23. May 2019
- Intralogistics specialist TGW has created a formula for success derived from numerous customer projects
- The Austrian solutions provider has more than doubled the number of its customer service employees since 2015
- Growing focus on total costs over the entire life cycle
From the early enlistment of experts to data analysis to ongoing product development – the Austrian systems integrator TGW has identified ten success factors for the maintenance of intralogistics systems. An international team of service experts from the TGW Group under the leadership of Christoph Knogler, Director Global Lifetime Services, has worked together with customers to identify those key factors that will ensure long-term success. “Still, there is no single approach that is right for everyone,” emphasizes Christoph Knogler. “Intralogistics systems differ from each other in terms of function and complexity. And so the operating and maintenance requirements differ as well. However, there are some influencing factors that you should definitely pay attention to.”
As service has become an increasingly important issue, TGW has more than doubled its customer service staff since 2015. As a globally active company, TGW offers innovative service concepts which are presented to the customer at an early stage of a project. An individual package is then put together. “Total cost considerations over the lifecycle of a plant are becoming more and more important – and, along with that, total cost of ownership. These must be mutually optimized,” says Knogler.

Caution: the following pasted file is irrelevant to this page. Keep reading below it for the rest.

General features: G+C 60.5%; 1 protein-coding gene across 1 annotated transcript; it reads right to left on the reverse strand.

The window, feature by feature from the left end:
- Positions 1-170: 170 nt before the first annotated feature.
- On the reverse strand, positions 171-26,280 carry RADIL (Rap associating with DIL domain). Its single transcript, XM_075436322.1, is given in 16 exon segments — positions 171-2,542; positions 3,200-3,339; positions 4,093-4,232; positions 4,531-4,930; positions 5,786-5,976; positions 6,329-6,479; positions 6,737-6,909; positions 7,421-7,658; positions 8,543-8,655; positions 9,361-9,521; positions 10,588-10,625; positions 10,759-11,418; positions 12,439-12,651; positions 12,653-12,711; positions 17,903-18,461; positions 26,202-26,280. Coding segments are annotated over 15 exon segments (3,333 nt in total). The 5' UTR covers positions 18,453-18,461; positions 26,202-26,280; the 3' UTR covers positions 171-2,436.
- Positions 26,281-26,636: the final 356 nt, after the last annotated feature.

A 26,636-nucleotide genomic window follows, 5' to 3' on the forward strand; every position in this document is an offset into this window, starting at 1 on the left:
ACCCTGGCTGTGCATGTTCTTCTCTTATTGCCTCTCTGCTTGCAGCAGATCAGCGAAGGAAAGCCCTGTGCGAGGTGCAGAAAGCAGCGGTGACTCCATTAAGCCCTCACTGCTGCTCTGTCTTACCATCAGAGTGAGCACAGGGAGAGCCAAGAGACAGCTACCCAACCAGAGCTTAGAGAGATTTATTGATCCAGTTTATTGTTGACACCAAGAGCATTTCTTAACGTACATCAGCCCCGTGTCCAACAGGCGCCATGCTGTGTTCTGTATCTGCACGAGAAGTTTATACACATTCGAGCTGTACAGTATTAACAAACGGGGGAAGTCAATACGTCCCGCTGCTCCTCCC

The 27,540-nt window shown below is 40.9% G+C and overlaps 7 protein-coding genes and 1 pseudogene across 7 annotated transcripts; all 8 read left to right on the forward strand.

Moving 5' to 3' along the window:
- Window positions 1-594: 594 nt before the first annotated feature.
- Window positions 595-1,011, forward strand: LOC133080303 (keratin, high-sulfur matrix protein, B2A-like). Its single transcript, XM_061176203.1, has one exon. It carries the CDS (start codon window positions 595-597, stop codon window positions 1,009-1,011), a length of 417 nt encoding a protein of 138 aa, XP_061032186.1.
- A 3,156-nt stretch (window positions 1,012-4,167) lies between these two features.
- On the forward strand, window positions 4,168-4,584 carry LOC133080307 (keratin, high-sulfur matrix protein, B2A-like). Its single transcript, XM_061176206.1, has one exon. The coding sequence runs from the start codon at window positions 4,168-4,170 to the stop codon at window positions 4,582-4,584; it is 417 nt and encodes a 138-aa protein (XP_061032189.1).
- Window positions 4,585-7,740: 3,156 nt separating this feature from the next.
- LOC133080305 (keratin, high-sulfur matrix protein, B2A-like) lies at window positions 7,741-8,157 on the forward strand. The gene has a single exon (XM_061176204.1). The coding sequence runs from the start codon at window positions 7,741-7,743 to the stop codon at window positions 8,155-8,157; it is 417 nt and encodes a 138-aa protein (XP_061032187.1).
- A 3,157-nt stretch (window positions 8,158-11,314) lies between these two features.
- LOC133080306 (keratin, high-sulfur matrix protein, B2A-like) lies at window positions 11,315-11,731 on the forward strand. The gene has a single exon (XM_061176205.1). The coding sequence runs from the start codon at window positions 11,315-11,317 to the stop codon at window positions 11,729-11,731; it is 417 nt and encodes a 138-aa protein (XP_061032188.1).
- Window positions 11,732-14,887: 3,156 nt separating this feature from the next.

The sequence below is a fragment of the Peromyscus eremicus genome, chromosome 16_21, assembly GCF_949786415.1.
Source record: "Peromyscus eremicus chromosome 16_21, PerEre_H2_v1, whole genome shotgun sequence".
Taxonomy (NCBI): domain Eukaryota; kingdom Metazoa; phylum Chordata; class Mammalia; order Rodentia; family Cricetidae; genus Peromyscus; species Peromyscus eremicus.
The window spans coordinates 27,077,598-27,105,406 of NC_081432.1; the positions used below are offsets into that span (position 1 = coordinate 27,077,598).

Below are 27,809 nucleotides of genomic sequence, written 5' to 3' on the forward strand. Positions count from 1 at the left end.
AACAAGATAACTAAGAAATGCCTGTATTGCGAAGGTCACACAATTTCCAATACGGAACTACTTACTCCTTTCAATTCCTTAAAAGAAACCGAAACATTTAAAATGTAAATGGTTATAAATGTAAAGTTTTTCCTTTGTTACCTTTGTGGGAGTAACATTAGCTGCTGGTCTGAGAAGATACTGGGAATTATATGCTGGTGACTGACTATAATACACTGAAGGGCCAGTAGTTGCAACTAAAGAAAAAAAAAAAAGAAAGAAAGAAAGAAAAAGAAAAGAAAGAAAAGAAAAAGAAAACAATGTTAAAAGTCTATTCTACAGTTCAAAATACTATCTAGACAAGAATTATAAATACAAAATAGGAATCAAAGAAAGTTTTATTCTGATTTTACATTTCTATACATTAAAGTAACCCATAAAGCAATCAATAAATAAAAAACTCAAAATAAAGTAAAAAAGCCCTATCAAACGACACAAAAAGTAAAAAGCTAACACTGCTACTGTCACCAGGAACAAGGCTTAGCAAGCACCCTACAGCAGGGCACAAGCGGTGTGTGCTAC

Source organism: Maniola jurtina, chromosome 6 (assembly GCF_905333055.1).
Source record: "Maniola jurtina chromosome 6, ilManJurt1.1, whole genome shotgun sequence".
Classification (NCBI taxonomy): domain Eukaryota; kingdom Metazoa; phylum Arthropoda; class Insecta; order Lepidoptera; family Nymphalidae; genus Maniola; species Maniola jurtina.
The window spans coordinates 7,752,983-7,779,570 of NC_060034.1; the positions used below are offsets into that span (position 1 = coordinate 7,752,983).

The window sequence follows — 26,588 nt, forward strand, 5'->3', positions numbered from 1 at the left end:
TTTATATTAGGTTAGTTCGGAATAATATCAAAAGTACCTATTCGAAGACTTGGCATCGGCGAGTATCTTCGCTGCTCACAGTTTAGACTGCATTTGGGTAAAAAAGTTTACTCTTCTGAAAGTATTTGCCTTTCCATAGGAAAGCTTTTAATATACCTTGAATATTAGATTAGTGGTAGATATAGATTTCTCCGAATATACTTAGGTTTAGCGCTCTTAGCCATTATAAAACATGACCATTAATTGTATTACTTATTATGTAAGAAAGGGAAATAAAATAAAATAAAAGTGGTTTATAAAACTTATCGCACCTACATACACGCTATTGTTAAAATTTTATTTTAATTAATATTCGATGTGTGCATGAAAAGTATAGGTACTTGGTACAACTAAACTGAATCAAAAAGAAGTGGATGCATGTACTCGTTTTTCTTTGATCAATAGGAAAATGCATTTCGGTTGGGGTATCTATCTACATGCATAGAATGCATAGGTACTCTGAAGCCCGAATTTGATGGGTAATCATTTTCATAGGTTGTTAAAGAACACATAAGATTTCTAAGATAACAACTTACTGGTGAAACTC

The 10 factors of success at a glance
1. Involve experts at an early stage
2. Develop an appropriate maintenance strategy
3. Create transparency
4. Make costs predictable
5. Create win-win situations
6. Foster awareness and responsibility
7. Use technology effectively
8. Analyze data for continuous improvement
9. Proactively prevent unpleasant surprises
10 Ongoing further development means retrofitting
The 10 success factors in detail
1. Involve experts at an early stage: Operating and maintenance concepts as well as the costs need to be assessed and taken into account from the very beginning of the project. The early involvement of experienced experts on the part of all partners (clients, potential contractors and suppliers, consultants) allows for the evaluation of various system solutions according to operating expenses.
2. Develop an appropriate maintenance strategy: Who ensures the availability of a particular intralogistics solution? This pivotal question needs to be raised and answered at an early stage of the project. In many cases, the clients' corporate strategy decides whether they want to be responsible for operational maintenance themselves or outsource it to partners. The tendency for customers is to focus on their core competencies and to entrust maintenance to intralogistics specialists.
3. Create transparency: Service Level Agreements (SLAs) and so-called RACI definitions (Responsible, Accountable, Consulted, Informed) should be established in a responsibility matrix at the very latest after the plant's service partners have been determined. The SLAs should outline expectations with regard to the extent of fault processing and include the agreed-upon response times. The RACI matrix determines who is responsible for which tasks.